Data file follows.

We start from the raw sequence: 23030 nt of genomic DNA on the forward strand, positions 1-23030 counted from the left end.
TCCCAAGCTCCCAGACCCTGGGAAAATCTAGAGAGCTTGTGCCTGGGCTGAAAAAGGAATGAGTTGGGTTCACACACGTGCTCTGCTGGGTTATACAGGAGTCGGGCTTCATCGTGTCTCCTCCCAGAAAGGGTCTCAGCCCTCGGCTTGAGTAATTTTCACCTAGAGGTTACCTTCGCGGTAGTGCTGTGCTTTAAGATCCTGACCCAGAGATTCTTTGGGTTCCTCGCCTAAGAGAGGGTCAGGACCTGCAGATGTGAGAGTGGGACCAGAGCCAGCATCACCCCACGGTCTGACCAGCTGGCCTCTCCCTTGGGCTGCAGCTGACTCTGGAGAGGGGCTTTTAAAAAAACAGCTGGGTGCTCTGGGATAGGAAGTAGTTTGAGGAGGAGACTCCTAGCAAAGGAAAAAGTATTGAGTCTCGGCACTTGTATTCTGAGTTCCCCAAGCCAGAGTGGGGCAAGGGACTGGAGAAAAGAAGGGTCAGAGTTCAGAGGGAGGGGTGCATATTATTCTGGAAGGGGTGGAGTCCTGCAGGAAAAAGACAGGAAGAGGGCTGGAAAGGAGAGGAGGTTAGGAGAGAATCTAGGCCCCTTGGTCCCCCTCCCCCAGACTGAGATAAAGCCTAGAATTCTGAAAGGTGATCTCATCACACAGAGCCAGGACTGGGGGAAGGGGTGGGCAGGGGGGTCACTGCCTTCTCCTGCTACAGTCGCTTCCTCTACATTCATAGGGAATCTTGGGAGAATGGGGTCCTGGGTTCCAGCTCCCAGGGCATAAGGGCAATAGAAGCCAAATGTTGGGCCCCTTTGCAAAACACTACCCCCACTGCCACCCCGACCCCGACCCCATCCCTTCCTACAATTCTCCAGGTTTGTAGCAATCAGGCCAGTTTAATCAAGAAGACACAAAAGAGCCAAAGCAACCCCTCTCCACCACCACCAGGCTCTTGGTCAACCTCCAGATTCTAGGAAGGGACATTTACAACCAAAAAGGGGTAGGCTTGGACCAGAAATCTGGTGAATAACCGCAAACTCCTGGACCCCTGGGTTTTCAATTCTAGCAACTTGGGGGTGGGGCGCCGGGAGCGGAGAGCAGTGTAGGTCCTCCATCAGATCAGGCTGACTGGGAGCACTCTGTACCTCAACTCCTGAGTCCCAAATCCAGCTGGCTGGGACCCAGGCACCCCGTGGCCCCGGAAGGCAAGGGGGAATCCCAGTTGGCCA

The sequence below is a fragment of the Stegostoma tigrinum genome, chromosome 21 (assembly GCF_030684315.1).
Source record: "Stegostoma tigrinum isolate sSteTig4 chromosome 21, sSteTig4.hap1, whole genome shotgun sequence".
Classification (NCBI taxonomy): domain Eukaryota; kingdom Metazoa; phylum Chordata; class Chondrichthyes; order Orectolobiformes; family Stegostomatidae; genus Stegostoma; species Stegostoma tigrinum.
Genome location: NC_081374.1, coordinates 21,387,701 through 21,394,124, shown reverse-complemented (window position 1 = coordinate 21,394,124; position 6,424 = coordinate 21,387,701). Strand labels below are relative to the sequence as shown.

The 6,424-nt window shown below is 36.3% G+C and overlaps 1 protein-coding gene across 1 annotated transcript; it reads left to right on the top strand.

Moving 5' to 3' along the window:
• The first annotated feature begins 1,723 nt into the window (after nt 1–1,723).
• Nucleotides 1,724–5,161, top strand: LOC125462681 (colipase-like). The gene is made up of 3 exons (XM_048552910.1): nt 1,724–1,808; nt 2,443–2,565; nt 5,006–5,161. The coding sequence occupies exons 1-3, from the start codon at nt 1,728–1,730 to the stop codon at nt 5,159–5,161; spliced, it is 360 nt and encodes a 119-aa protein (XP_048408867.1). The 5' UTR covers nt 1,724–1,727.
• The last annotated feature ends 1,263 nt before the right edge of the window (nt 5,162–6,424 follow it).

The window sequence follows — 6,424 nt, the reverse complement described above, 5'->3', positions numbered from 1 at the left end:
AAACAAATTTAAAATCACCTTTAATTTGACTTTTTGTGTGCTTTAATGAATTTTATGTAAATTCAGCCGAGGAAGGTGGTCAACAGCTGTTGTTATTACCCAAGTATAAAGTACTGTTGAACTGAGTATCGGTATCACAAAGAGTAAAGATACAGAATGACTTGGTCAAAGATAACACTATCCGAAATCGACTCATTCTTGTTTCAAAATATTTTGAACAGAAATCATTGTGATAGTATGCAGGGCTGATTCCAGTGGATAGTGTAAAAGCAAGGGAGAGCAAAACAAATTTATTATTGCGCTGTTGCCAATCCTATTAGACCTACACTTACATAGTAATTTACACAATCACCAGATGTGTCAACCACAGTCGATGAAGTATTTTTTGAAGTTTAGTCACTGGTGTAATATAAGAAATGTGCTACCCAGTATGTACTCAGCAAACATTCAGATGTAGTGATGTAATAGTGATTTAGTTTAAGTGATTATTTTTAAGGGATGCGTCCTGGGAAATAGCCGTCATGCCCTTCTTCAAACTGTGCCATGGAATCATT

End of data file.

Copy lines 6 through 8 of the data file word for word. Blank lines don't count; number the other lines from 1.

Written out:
Genome location: NC_081374.1, coordinates 21,387,701 through 21,394,124, shown reverse-complemented (window position 1 = coordinate 21,394,124; position 6,424 = coordinate 21,387,701). Strand labels below are relative to the sequence as shown.

The 6,424-nt window shown below is 36.3% G+C and overlaps 1 protein-coding gene across 1 annotated transcript; it reads left to right on the top strand.

Moving 5' to 3' along the window: